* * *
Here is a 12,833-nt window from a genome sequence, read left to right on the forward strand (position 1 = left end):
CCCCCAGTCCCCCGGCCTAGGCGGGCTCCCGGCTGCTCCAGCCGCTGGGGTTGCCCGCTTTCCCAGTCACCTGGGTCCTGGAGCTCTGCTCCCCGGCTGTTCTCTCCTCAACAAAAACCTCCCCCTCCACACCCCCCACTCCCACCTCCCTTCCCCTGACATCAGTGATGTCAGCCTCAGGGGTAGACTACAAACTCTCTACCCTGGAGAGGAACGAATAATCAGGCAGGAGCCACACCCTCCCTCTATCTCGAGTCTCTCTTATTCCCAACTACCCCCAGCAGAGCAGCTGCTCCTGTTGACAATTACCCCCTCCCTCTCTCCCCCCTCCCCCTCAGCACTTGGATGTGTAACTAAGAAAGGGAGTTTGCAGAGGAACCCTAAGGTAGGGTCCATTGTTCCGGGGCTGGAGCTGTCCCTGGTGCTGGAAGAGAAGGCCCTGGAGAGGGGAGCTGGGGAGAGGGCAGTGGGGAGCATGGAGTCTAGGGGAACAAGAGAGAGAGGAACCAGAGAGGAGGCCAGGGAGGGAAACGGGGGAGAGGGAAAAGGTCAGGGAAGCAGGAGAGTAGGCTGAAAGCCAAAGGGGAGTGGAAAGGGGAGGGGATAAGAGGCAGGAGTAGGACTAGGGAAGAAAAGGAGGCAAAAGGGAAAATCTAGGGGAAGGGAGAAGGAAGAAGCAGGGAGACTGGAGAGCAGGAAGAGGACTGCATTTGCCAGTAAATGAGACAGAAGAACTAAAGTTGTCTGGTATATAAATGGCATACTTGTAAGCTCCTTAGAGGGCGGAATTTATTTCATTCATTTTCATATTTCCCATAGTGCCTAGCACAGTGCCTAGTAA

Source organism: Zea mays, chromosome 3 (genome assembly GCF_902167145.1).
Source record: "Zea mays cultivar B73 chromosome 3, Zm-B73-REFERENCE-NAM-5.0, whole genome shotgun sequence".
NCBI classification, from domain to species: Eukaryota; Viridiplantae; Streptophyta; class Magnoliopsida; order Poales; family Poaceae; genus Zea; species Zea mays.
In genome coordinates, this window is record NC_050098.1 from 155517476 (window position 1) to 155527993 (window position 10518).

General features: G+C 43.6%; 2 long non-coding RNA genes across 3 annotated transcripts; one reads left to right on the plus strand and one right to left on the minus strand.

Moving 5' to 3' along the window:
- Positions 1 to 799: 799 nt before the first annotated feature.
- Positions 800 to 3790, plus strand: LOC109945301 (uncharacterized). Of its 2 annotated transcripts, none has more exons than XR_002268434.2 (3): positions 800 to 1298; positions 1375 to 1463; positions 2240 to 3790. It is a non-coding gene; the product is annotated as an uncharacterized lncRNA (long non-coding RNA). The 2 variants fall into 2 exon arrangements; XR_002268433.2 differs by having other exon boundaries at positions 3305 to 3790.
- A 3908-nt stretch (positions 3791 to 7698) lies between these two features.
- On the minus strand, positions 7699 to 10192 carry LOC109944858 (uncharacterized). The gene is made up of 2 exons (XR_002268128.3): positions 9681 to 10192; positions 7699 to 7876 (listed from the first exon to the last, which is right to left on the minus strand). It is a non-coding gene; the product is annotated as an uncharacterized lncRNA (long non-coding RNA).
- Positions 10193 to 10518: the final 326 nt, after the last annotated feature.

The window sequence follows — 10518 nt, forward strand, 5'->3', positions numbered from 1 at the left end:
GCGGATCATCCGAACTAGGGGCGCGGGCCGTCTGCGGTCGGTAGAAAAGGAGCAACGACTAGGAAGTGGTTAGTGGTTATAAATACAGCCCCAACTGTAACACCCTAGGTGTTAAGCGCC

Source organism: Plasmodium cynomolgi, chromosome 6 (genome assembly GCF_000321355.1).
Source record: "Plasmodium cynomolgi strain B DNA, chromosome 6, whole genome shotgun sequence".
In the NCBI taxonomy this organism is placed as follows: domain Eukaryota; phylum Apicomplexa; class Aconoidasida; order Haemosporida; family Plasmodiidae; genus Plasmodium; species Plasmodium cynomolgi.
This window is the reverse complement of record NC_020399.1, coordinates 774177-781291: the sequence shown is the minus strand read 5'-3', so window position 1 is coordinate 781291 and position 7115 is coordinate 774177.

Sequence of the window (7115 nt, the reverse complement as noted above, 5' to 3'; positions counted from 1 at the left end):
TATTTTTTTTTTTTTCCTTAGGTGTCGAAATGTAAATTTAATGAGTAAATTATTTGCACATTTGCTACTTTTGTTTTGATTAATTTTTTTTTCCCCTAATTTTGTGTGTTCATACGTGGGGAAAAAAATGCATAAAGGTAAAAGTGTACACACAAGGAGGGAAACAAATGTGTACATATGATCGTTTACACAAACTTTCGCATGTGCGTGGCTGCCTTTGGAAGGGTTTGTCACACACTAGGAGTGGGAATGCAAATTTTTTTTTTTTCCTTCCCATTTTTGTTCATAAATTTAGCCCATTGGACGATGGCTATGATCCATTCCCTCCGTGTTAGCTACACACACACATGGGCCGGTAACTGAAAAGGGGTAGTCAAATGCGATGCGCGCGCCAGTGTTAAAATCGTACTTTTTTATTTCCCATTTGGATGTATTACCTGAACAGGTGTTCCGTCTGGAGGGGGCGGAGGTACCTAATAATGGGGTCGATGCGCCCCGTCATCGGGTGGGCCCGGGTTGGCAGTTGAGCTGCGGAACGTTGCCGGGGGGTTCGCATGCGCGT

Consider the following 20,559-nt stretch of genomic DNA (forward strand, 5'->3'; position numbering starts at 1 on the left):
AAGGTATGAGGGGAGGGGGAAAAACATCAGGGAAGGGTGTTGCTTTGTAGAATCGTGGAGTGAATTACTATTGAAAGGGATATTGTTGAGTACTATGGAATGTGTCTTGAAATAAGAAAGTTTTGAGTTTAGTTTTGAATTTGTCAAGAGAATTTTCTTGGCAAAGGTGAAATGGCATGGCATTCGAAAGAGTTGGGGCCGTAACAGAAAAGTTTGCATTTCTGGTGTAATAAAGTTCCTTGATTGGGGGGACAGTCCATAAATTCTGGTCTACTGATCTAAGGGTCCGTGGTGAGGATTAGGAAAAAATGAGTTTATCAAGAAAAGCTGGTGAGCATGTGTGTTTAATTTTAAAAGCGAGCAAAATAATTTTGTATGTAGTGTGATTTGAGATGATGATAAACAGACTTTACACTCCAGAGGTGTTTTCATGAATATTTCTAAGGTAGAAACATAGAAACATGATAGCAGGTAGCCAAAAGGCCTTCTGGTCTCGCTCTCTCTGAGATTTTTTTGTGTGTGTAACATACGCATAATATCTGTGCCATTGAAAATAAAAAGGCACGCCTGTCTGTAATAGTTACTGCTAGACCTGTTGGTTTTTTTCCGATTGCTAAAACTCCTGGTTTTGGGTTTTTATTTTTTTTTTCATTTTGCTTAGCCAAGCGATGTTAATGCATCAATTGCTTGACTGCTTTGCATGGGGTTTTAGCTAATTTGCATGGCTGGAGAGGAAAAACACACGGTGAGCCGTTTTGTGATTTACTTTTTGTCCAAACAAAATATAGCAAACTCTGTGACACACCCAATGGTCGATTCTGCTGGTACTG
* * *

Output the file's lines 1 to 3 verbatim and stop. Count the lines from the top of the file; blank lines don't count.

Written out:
Here is a 12,833-nt window from a genome sequence, read left to right on the forward strand (position 1 = left end):
CCCCCAGTCCCCCGGCCTAGGCGGGCTCCCGGCTGCTCCAGCCGCTGGGGTTGCCCGCTTTCCCAGTCACCTGGGTCCTGGAGCTCTGCTCCCCGGCTGTTCTCTCCTCAACAAAAACCTCCCCCTCCACACCCCCCACTCCCACCTCCCTTCCCCTGACATCAGTGATGTCAGCCTCAGGGGTAGACTACAAACTCTCTACCCTGGAGAGGAACGAATAATCAGGCAGGAGCCACACCCTCCCTCTATCTCGAGTCTCTCTTATTCCCAACTACCCCCAGCAGAGCAGCTGCTCCTGTTGACAATTACCCCCTCCCTCTCTCCCCCCTCCCCCTCAGCACTTGGATGTGTAACTAAGAAAGGGAGTTTGCAGAGGAACCCTAAGGTAGGGTCCATTGTTCCGGGGCTGGAGCTGTCCCTGGTGCTGGAAGAGAAGGCCCTGGAGAGGGGAGCTGGGGAGAGGGCAGTGGGGAGCATGGAGTCTAGGGGAACAAGAGAGAGAGGAACCAGAGAGGAGGCCAGGGAGGGAAACGGGGGAGAGGGAAAAGGTCAGGGAAGCAGGAGAGTAGGCTGAAAGCCAAAGGGGAGTGGAAAGGGGAGGGGATAAGAGGCAGGAGTAGGACTAGGGAAGAAAAGGAGGCAAAAGGGAAAATCTAGGGGAAGGGAGAAGGAAGAAGCAGGGAGACTGGAGAGCAGGAAGAGGACTGCATTTGCCAGTAAATGAGACAGAAGAACTAAAGTTGTCTGGTATATAAATGGCATACTTGTAAGCTCCTTAGAGGGCGGAATTTATTTCATTCATTTTCATATTTCCCATAGTGCCTAGCACAGTGCCTAGTAA

Source organism: Zea mays, chromosome 3 (genome assembly GCF_902167145.1).